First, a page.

A preview of Saturday’s books pages and a roundup of the latest literary news

Cover stars: indie publishers recommend their books to watch out for in 2021

From an Irish coastal atlas to unsettling tales, civil war and Neil Jordan’s runaway slave

Denis McIntyre, director of Bram Stoker’s Castle Dracula museum and cinema in Clontarf, Dublin. Photograph: Cyril Byrne

The weekly challenge: 10 questions to test your literary knowledge

A roundup of the latest literary news and preview of Saturday’s books pages

Sally Rooney: The Normal People author’s third novel is due out in September

The weekly challenge: 10 questions to test your literary knowledge

Laura-Blaise McDowell: on Costa story shortlist

A preview of Saturday’s books pages and a roundup of the latest literary news

Sally Rooney: the author's new novel will be published by Faber & Faber on September 7th. Photograph: Kalpesh Lathigra

Beautiful World, Where Are You follows Normal People and Conversations with Friends

The weekly challenge: 10 questions to test your literary knowledge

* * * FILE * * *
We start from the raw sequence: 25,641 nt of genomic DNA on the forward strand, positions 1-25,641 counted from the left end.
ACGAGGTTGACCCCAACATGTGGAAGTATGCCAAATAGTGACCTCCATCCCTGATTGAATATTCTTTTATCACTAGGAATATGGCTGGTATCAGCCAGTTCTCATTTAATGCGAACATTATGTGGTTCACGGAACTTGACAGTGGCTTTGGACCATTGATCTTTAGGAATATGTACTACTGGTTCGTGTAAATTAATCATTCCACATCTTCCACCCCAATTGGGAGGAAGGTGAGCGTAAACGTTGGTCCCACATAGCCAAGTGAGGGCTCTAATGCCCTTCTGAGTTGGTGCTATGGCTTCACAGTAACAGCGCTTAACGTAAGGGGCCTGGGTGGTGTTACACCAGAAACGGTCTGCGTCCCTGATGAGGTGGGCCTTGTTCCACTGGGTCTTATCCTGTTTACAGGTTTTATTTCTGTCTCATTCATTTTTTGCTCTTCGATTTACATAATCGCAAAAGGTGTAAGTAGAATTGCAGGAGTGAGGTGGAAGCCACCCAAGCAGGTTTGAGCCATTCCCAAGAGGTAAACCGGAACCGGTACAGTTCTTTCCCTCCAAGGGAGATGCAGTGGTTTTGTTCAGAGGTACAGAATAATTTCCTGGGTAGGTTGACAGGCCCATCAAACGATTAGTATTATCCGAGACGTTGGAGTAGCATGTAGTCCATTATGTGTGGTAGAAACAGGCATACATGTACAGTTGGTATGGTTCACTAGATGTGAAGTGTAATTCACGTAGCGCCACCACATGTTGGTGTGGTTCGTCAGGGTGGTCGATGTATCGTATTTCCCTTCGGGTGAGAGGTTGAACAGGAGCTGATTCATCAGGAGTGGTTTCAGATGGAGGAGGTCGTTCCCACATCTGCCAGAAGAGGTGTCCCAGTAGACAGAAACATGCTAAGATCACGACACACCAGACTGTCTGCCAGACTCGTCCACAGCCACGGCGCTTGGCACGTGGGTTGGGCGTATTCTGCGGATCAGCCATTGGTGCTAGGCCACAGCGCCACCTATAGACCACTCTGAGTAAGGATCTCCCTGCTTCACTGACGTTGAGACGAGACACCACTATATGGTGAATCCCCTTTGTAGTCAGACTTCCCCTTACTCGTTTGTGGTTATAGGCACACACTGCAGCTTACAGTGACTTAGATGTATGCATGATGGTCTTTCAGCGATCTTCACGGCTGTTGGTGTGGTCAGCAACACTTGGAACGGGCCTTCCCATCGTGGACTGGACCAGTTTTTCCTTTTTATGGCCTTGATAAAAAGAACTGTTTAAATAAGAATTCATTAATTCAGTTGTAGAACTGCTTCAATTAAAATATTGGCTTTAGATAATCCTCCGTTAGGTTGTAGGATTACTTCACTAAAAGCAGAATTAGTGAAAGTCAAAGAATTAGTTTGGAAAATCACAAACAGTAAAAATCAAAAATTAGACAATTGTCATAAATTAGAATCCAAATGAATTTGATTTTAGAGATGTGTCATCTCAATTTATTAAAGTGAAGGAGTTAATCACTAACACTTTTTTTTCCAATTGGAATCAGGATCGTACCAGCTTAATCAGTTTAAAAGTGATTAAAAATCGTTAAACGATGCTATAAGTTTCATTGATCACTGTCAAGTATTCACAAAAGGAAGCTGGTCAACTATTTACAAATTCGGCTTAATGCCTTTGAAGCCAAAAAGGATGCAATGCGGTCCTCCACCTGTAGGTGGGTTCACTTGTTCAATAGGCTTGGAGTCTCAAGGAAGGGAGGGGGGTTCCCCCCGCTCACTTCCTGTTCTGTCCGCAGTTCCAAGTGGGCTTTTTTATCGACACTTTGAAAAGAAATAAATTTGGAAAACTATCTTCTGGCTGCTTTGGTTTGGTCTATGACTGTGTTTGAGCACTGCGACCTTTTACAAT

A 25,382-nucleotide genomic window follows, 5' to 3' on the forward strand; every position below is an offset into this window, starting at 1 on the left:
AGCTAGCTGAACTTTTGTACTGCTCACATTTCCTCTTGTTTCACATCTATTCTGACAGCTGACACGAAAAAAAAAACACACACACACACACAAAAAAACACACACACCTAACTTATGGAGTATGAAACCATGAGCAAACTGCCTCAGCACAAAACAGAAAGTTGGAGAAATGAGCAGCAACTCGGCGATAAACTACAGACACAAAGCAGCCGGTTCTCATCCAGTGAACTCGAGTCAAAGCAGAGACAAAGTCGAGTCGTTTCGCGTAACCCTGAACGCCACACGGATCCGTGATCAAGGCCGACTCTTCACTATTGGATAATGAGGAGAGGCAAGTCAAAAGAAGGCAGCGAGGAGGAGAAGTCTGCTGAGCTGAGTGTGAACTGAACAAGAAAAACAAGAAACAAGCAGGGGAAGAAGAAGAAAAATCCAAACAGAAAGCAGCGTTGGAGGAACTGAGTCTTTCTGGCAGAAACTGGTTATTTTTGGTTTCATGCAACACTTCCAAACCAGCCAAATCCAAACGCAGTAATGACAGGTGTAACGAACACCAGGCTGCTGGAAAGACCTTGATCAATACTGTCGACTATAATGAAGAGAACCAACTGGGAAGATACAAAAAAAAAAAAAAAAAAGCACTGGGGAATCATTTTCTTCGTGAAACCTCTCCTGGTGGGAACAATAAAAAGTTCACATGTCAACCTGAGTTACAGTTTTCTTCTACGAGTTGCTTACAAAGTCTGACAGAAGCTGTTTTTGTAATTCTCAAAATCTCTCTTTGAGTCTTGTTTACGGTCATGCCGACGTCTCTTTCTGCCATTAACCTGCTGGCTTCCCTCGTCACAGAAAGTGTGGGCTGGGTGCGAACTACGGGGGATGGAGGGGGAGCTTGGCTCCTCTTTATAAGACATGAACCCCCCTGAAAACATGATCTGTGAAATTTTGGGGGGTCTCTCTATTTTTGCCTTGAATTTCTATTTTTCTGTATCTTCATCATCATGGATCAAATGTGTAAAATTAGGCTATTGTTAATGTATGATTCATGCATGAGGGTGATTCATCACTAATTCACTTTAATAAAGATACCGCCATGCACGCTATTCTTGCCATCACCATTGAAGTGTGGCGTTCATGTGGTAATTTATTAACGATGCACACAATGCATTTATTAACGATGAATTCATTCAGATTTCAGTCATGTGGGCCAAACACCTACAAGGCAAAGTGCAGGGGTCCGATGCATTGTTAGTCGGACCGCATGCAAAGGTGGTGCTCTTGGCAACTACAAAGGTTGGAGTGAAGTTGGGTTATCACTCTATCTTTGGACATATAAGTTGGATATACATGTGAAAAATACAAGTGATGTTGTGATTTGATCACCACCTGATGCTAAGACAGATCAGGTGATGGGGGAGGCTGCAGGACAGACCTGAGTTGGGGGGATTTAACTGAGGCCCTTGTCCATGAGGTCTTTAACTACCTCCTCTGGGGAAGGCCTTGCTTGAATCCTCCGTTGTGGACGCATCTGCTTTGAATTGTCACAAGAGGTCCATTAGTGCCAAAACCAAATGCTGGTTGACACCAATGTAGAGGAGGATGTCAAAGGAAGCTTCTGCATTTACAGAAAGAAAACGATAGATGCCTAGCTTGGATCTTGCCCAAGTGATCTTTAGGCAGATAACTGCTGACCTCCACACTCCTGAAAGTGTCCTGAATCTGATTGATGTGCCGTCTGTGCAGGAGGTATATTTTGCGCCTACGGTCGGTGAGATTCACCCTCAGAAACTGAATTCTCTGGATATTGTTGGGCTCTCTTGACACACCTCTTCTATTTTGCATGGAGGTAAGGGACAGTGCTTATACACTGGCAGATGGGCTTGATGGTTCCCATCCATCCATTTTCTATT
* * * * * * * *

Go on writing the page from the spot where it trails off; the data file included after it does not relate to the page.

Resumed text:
From Old Ireland in Colour: c.1946, Feothanach, Co. Kerry; Members of the O’Sullivan, Griffin and Kavanagh families; Photographer: Caoimhín Ó Danachair; Source: National Folklore Collection

The Boy, The Mole, The Fox and The Horse is overall bestseller

The late Eavan Boland  in Dublin in 2018. Photograph: Barry Cronin

Trinidadian authors Ingrid Persaud and Monique Roffey win novel awards

Some of the authors to look forward to in 2021: Ed O'Loughlin, Sinéad O’Connor, Lisa McInerney, Danielle McLaughlin, Neil Jordan, Claire Keegan, Conor O’Callaghan and  Keith Ridgway

A preview of this year’s most anticipated fiction, nonfiction and poetry

Plus: Michael Connelly’s smoothie lawyer and Michael Harding’s debut novel

A preview of tomorrow’s pages and round-up of the latest literary news

Edna O'Brien in her London home in 1999. Photograph: Frank Miller/The Irish Times

Writers pay tribute to one of Ireland’s greatest and most influential authors

Plus: Frank Ronan’s Irish Times winner and on first-name terms with Edna O’Brien